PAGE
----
A year out from the 2020 election, one side has the camo face paint on, weapons loaded, and tanks gassed up. The other side is still getting suited up.
Team Trump and its phalanx of MAGA soldiers are furiously pumping out information sewage into battleground states, including Texas, through digital advertising.
“Mr. Trump is not just spending heavily on advertising [$26 million so far nationally on Facebook and Google] he is also benefiting from a conservative media echo chamber that amplifies his message,” reported the New York Times this week.
To begin combatting Trump’s always-on media machine, a new $75 million digital ad effort in key battleground states by the progressive group Acronym is welcome news for Democrats. Not enough are woke to the fact that you can’t cede the digital terrain to Trump and his motley crew of Republicans.
“We’re absolutely, as a party, not doing enough and I don’t know that $75 million is enough,” Tara McGowan, Acronym’s founder and chief executive, told the Times. “We can’t afford to not do this work right now.”
Progressives in other battleground states, like Texas, should — must — get into the media game in a more significant way. Trump is underperforming here. Nearly half of voters in a recent Texas Tribune/University of Texas poll want Trump not just impeached but removed from office. And his approval ratings in the state have plummeted 18 points since taking office.
Bald-faced lies, misinformation and disinformation in American politics is nothing new. Conservative talk radio and outside groups — remember the “Swiftboat Veterans for Truth,” funded by a Texan, that helped take down presidential candidate John Kerry? — used to be the big purveyors of poisonous propaganda. Now, the Republican presidential campaign itself is unabashedly joining the ranks.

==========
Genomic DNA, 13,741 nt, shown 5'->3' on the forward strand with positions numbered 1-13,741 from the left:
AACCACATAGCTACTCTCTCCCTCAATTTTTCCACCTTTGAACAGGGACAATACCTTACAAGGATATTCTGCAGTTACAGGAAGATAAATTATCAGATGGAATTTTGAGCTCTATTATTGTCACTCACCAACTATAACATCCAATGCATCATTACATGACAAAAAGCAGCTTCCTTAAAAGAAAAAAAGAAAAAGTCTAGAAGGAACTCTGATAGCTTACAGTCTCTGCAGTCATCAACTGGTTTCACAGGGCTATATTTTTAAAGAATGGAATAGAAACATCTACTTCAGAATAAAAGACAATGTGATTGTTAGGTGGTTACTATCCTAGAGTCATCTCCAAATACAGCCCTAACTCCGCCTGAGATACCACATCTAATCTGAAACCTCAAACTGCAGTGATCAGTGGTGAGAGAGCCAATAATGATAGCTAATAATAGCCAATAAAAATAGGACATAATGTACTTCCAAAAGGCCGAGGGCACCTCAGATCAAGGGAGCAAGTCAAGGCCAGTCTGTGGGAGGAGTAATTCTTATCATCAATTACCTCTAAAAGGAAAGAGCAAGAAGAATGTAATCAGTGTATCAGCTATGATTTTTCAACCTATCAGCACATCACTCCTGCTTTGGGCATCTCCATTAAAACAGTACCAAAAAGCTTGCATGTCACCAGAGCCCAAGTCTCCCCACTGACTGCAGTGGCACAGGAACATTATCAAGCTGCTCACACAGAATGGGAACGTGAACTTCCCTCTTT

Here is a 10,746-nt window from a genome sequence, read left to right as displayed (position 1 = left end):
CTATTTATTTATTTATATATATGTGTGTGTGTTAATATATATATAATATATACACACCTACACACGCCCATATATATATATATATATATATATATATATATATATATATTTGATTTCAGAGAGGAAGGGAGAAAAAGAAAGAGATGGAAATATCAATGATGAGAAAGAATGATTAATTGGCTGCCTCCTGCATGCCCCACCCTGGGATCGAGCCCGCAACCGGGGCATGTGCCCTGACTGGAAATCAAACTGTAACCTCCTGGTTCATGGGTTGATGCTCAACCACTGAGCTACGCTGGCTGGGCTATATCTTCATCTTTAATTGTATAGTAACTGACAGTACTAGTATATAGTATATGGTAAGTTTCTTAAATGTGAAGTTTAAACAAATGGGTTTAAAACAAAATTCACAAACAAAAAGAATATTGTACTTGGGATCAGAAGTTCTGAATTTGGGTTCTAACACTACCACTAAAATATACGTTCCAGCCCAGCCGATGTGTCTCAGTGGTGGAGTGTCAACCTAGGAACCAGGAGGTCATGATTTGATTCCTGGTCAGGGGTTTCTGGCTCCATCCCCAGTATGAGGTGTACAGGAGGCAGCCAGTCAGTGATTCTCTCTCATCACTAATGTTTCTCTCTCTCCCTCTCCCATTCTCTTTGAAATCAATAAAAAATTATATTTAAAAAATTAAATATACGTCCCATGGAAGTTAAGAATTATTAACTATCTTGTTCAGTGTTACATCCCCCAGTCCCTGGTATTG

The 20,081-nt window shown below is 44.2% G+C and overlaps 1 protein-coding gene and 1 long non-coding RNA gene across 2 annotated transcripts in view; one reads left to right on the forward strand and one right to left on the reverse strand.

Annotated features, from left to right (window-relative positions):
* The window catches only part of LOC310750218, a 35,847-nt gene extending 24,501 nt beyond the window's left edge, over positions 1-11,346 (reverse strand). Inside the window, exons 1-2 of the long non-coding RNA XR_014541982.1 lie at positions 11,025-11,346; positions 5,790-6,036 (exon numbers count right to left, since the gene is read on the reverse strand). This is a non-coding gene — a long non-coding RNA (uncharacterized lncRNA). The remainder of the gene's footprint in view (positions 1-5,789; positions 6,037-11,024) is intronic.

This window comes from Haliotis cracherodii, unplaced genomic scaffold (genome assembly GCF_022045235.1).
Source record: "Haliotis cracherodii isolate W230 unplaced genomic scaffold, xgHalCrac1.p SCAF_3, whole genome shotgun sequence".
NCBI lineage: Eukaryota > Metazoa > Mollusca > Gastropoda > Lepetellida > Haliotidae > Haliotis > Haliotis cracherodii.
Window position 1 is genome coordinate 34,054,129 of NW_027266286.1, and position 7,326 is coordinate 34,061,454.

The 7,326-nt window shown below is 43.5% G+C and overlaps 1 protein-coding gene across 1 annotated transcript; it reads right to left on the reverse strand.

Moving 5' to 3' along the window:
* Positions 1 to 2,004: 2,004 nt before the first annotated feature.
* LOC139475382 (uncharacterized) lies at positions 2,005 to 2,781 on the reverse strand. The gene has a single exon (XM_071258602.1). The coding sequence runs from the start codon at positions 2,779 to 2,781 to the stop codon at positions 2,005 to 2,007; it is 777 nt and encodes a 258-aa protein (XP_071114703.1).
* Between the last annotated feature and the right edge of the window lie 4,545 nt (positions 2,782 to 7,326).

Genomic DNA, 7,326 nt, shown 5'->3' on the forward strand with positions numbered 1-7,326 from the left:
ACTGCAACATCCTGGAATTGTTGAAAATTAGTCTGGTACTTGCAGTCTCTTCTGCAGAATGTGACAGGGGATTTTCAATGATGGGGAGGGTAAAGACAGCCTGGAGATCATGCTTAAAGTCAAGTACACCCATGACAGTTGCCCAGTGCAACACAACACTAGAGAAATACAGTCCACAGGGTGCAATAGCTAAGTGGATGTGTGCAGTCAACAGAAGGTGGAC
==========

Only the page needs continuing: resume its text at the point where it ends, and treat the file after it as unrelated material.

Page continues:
According to a tally by the Signal, Team Trump ran more than 100 variations of impeachment-related Facebook ads in a 24-hour period in Texas. One completely false ad claimed an “overwhelming number of Americans” oppose impeachment and cast Joe Biden as the corrupt one in the Ukraine imbroglio. Since March, in fact, Trump has spent $1.1 million on digital ads in Texas — the most of any state in the country, according to Bully Pulpit Interactive.
It’s not just the president playing on Texas’ digital terrain. A U.S. government report uncovered a Russian-led disinformation campaign here intent on influencing the 2016 election. And what the Russians did isn’t dissimilar from what our state’s GOP leaders and conservative political groups do: kick and scream about nonexistent voter fraud, constantly smear transgender people, and promote dangerous anti-vaxxer views.
“Disinformation almost always hits its target because the target — you, me, everyone–rises up to meet it,” Richard Stengel, former Obama Administration fighter of global disinformation and, prior to that, editor of Time, writes in his new book. “Social scientists call this confirmation bias… The internet is the greatest delivery system for confirmation bias in history.”
In politics, truth doesn’t always prevail, and, even when it does, that doesn’t mean Democrats win elections. The famous line “a lie can travel halfway around the world while the truth is still putting on its shoes” has never been more relevant.
The hard reality is that perceptions matter more than single facts and data points. Those perceptions are shaped through the cumulative avalanche of daily internet churn from videos, memes and news sites. Whoever is louder and has an emotionally compelling message is more likely to prevail.
So what to do about it?
We can’t turn the spigot of sludge off. And Facebook refuses to do it, given its criminal policy of allowing the Trump campaign to pay to lie on their platform. But that doesn’t mean liberals don’t fully engage on Facebook and the other major platforms where voters are in 2020. As the battle that Hillary Clinton, Elizabeth Warren, and others are waging against the company continues, progressives must meet the challenge head on by going on offense with our own massive digital ad campaign. The goal would be to counter Trump’s disinformation and paint him, his policies, and his values as bad for Texas.
Yes, that takes a real financial investment in a state as big as Texas, but it’s a helluva lot cheaper, more efficient, more effective, and more measurable than running TV ads statewide.
Even though it’s said frivolously every four years that a presidential election is the “most important of our lifetimes,” 2020 actually is. Time to suit up.
Photo: Oleg Chumakov/Getty Images